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BOOK - Beckwith: Irish and Scottish Identities in a Canadian Community 1816-1991
by Glenn J. Lockwood
This is a story of a rural community that in many ways was like others in Ontario, Beckwith was comparable to most townships in southern Ontario both in size and in the agricultural occupation of most inhabitants up until the last generation, But Beckwith was unique in other ways. Not only was it one of the earliest settlements in the Ottawa vallev, and the earliest earliest Irish group settlement in Ontario, but it had an unusually concentrated population within six years of being opened. As part of the military settlement guarding the much-anticipated Rideau Canal, the immigrants located in Beckwith during the late 1810s were among the most reactionary and ultra-conservitive to be found in all British North America.
Glen Lockwood considers the relative adjustment of the two major cultural groups in Beckwith -- Anglicans and Methodists from the Wexford/Carlow region of Ireland, Presbyterians and Baptists from the Loch Tayside vicinity of the Perthshire highlands in Scotland as they built homesteads and pursued frontier agnculture. He contrasts and compares the two evenly matched groups of immigrants from their specific locales in Ireland and Scotland down through subsequent generations in Beckwith. Within a generation of settlement the ambitions of both groups were frustrated. Their desire to establish landed families came up short against the concentrated pattern of settlement and the poor quality of most land. So strong was the tradition and rhetoric of uncomplaining loyalty among both groups that they sent out chains of families and neIghbours to found new settlements throughout the Ottawa Valley and at increasingly distant westward locations rather than complain of any demographic or agricultural crisis.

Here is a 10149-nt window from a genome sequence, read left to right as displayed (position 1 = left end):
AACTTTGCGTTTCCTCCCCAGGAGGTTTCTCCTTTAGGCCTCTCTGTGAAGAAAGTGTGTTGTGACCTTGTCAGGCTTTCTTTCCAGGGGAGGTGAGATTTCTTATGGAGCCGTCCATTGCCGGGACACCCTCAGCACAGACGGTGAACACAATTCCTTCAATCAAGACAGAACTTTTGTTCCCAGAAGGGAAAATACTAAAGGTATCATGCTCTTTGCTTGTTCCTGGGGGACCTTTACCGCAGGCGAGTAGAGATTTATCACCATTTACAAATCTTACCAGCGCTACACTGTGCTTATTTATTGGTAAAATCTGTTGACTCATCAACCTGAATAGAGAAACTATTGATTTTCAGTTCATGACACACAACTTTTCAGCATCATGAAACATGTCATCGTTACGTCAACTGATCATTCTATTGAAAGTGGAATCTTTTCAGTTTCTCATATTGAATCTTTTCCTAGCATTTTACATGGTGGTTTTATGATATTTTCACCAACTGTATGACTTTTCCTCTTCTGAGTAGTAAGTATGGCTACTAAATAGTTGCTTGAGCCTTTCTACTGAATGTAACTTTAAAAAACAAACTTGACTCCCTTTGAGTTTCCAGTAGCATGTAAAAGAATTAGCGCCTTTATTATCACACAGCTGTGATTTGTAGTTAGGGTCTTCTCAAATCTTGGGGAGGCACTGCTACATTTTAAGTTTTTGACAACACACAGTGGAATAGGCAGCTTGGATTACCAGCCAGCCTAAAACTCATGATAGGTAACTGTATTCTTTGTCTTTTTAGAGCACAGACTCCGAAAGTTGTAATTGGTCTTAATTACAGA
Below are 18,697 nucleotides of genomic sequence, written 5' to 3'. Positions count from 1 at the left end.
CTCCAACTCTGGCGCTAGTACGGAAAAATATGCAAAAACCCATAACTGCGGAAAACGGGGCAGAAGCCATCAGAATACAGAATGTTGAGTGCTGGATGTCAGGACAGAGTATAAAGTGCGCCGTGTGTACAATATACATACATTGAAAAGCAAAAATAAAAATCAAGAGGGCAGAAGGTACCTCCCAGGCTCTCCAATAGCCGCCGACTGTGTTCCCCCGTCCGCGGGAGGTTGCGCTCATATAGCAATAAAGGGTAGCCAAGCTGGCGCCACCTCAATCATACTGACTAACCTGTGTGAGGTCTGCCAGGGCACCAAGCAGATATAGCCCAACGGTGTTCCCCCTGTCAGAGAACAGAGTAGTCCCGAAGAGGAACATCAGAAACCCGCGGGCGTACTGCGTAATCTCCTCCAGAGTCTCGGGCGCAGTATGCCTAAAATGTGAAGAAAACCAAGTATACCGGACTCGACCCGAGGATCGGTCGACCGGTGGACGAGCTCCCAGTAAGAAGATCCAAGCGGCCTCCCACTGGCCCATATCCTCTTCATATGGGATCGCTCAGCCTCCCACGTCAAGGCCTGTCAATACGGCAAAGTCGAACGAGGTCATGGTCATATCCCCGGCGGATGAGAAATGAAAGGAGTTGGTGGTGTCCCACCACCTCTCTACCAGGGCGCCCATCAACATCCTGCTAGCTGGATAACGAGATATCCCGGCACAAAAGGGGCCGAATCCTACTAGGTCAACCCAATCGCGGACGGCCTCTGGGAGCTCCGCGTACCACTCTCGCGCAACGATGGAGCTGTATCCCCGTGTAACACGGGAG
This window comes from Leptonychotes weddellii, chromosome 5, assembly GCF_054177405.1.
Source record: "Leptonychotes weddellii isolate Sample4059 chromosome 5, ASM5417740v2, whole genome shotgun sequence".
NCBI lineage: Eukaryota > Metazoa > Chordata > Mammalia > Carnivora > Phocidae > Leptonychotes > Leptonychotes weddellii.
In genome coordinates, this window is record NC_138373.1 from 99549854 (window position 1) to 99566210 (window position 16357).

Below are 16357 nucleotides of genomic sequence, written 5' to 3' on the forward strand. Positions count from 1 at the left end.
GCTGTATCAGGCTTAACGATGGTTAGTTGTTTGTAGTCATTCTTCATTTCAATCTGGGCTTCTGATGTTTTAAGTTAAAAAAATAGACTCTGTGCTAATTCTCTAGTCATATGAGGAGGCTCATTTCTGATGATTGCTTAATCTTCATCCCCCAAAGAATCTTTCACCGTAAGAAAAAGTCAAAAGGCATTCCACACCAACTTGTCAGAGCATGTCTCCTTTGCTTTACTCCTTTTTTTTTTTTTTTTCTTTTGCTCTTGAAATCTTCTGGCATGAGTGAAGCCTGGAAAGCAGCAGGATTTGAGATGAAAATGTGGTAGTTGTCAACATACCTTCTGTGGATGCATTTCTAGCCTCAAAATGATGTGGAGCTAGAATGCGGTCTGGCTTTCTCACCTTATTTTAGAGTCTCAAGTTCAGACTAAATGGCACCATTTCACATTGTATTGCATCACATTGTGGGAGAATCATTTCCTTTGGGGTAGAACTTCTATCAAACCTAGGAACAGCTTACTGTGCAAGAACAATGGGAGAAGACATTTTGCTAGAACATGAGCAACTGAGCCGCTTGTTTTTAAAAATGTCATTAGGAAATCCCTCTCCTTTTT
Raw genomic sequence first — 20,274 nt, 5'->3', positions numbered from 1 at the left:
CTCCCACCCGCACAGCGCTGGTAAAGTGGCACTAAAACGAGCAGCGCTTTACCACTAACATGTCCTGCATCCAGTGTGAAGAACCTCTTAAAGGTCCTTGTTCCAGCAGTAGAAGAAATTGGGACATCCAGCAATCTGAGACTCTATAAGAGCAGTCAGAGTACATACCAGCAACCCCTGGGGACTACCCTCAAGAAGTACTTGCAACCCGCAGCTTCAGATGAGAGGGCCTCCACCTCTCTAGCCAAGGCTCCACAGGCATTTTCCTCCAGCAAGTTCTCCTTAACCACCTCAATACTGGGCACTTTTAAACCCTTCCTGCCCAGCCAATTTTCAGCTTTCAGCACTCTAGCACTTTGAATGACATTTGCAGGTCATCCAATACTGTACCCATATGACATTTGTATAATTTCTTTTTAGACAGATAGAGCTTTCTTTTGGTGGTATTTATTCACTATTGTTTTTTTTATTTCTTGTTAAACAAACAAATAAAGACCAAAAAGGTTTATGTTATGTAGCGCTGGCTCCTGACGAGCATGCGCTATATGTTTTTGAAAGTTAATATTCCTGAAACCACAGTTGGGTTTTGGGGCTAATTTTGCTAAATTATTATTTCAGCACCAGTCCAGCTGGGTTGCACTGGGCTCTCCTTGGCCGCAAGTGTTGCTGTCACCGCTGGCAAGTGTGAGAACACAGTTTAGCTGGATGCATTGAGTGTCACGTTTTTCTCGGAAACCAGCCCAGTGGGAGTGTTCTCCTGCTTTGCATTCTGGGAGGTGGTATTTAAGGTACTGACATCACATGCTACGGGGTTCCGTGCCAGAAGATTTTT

Lockwood argues that the block settlements and cultural identities of Irish and Scottish origin families were transformed into localised religious and neighbourhood rivalries. The existence of powerful cultural relics and symbols in the two communities nurtured enduring stereotypes and myths even as inhabitants of Irish and Scottish origin increasingly intermarried over the years. The changing role of women within a profoundly conservative and patriarchial society is explored to show the gap between the day-to-day reality of women's lives and the new role prescribed for them by urban sources.
This is the story of how two transplanted imigrant groups adjusted to frontier agriculture, and of how their descendants responded to industrialisation and redefined their ethnic identities within a changing social framework. By deliberately comparing two distinct groups, Lockwood responds to the weakness of earlier studies in which ethnic groups are studied in isolation, with a specific group such asIrish immigrants compared with an undefined and hence meaningless group such as the non-Irish.
This is a history of the men and women in an Ontario municipality as much as it is a study of how Irish and Scottish immigrants responded to their enviroment and to one another. The rapid industrial development of Carleton Place and the emergence of nearby Ottawa as the capitol of canada contributed to the complexity of the cutural baggage handed down in the late lineteenth and early twentieth century Beckwith, at the same time rural Eastern Ontario endured a seeminly endless out-migration of inhabitants.
This is superb local history,... a richly detailed, well written, sympathetic but sophisticated tratment of the community history. The author has an admirable empathy for the lives of past generations and paticularly for the subtleties of rural life, including the lives of rural women, a subject scarcely raised in many regional studies.
Hardcover (with dustcover)
Published 1991 by Township of Beckwith
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